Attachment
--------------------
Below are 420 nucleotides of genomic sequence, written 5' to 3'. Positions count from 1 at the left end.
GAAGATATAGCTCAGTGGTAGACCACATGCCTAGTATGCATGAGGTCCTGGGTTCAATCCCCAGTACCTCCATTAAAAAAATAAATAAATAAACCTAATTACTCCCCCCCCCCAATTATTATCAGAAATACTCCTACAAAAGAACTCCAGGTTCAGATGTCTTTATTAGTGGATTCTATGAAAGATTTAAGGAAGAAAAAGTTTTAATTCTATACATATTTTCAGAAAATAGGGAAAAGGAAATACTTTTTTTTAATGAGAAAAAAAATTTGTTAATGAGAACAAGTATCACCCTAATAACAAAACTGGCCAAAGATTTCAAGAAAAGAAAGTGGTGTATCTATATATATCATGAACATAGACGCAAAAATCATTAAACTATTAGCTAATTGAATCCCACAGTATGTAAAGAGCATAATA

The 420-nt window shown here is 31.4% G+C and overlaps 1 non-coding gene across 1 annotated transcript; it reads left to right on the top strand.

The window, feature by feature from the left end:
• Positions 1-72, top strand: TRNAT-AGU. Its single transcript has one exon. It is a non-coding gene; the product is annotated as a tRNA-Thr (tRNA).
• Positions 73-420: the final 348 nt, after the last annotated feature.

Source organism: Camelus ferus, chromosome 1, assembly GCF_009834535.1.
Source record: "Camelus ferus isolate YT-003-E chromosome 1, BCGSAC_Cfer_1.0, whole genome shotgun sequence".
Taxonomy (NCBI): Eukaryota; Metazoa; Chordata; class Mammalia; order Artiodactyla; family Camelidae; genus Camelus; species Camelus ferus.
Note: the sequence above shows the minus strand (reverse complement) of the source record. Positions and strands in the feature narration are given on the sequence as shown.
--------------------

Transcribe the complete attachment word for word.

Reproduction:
Below are 420 nucleotides of genomic sequence, written 5' to 3'. Positions count from 1 at the left end.
GAAGATATAGCTCAGTGGTAGACCACATGCCTAGTATGCATGAGGTCCTGGGTTCAATCCCCAGTACCTCCATTAAAAAAATAAATAAATAAACCTAATTACTCCCCCCCCCCAATTATTATCAGAAATACTCCTACAAAAGAACTCCAGGTTCAGATGTCTTTATTAGTGGATTCTATGAAAGATTTAAGGAAGAAAAAGTTTTAATTCTATACATATTTTCAGAAAATAGGGAAAAGGAAATACTTTTTTTTAATGAGAAAAAAAATTTGTTAATGAGAACAAGTATCACCCTAATAACAAAACTGGCCAAAGATTTCAAGAAAAGAAAGTGGTGTATCTATATATATCATGAACATAGACGCAAAAATCATTAAACTATTAGCTAATTGAATCCCACAGTATGTAAAGAGCATAATA

The 420-nt window shown here is 31.4% G+C and overlaps 1 non-coding gene across 1 annotated transcript; it reads left to right on the top strand.

The window, feature by feature from the left end:
• Positions 1-72, top strand: TRNAT-AGU. Its single transcript has one exon. It is a non-coding gene; the product is annotated as a tRNA-Thr (tRNA).
• Positions 73-420: the final 348 nt, after the last annotated feature.

Source organism: Camelus ferus, chromosome 1, assembly GCF_009834535.1.
Source record: "Camelus ferus isolate YT-003-E chromosome 1, BCGSAC_Cfer_1.0, whole genome shotgun sequence".
Taxonomy (NCBI): Eukaryota; Metazoa; Chordata; class Mammalia; order Artiodactyla; family Camelidae; genus Camelus; species Camelus ferus.
Note: the sequence above shows the minus strand (reverse complement) of the source record. Positions and strands in the feature narration are given on the sequence as shown.